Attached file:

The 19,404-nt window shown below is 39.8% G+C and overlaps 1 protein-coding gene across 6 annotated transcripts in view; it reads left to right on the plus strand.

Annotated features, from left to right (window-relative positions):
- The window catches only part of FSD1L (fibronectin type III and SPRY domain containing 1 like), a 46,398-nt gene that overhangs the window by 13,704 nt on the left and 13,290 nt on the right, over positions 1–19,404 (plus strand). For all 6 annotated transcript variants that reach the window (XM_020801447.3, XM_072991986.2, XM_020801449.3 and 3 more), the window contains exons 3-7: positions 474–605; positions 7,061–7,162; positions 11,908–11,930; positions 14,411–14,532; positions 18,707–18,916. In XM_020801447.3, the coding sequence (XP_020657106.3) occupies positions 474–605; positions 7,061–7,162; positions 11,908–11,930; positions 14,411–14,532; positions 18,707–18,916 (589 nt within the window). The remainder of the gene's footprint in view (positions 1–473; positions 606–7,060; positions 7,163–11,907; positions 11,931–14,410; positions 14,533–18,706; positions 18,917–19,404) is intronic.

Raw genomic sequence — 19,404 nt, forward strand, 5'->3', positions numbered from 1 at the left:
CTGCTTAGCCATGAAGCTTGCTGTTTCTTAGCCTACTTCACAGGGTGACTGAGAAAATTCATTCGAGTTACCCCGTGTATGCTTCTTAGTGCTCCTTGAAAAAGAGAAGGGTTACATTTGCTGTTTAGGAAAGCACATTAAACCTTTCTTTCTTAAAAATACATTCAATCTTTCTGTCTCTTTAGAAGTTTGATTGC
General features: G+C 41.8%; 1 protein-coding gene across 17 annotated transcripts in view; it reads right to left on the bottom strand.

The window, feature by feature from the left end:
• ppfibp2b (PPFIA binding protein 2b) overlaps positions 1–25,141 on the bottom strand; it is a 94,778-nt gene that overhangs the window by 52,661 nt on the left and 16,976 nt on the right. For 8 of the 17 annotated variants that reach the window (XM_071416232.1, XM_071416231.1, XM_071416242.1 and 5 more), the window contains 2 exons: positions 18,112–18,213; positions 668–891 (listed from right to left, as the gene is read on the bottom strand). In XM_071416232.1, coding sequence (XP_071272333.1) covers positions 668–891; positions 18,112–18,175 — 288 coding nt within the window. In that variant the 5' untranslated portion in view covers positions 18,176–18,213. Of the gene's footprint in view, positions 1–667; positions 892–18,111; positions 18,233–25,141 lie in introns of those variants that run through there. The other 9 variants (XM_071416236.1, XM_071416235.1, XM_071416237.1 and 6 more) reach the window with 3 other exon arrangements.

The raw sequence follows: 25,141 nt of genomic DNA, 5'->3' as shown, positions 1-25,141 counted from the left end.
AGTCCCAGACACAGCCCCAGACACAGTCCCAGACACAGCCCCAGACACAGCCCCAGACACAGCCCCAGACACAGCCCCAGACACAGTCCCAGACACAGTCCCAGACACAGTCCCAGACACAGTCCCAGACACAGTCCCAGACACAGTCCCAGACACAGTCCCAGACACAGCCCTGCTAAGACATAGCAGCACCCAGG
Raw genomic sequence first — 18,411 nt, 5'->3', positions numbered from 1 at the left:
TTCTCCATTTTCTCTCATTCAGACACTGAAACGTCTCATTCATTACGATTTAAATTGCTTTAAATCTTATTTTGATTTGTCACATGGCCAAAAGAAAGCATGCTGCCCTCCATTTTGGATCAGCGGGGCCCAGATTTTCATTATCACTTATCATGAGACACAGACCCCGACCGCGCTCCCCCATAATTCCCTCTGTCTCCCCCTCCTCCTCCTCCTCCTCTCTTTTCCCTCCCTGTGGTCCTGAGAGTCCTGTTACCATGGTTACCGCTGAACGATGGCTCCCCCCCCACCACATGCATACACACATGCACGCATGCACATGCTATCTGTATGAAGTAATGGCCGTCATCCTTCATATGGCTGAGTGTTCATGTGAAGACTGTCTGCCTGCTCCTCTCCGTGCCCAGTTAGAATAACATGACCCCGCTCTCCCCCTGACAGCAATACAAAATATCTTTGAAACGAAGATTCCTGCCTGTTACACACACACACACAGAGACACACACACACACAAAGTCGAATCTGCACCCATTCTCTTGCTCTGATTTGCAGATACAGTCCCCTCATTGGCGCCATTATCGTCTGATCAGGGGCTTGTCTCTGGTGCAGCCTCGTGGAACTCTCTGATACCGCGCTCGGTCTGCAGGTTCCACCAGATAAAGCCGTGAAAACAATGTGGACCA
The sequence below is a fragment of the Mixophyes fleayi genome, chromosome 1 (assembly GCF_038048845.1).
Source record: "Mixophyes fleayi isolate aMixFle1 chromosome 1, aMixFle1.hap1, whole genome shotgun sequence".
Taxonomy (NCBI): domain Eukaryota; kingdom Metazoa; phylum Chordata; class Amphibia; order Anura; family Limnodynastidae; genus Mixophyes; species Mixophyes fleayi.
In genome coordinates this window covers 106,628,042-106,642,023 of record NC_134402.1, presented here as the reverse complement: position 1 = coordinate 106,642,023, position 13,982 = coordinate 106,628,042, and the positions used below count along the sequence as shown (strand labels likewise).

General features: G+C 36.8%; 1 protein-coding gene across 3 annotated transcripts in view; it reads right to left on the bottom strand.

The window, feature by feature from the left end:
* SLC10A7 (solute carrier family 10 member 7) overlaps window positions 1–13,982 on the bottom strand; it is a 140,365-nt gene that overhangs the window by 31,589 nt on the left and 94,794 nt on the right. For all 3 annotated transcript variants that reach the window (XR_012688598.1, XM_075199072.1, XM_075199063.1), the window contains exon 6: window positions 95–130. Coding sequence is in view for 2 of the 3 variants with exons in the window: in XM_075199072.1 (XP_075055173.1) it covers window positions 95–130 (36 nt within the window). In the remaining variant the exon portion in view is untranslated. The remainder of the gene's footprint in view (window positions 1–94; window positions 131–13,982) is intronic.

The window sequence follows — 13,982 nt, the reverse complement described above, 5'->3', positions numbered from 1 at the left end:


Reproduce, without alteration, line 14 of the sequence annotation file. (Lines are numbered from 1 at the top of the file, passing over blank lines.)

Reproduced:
Source record: "Mixophyes fleayi isolate aMixFle1 chromosome 1, aMixFle1.hap1, whole genome shotgun sequence".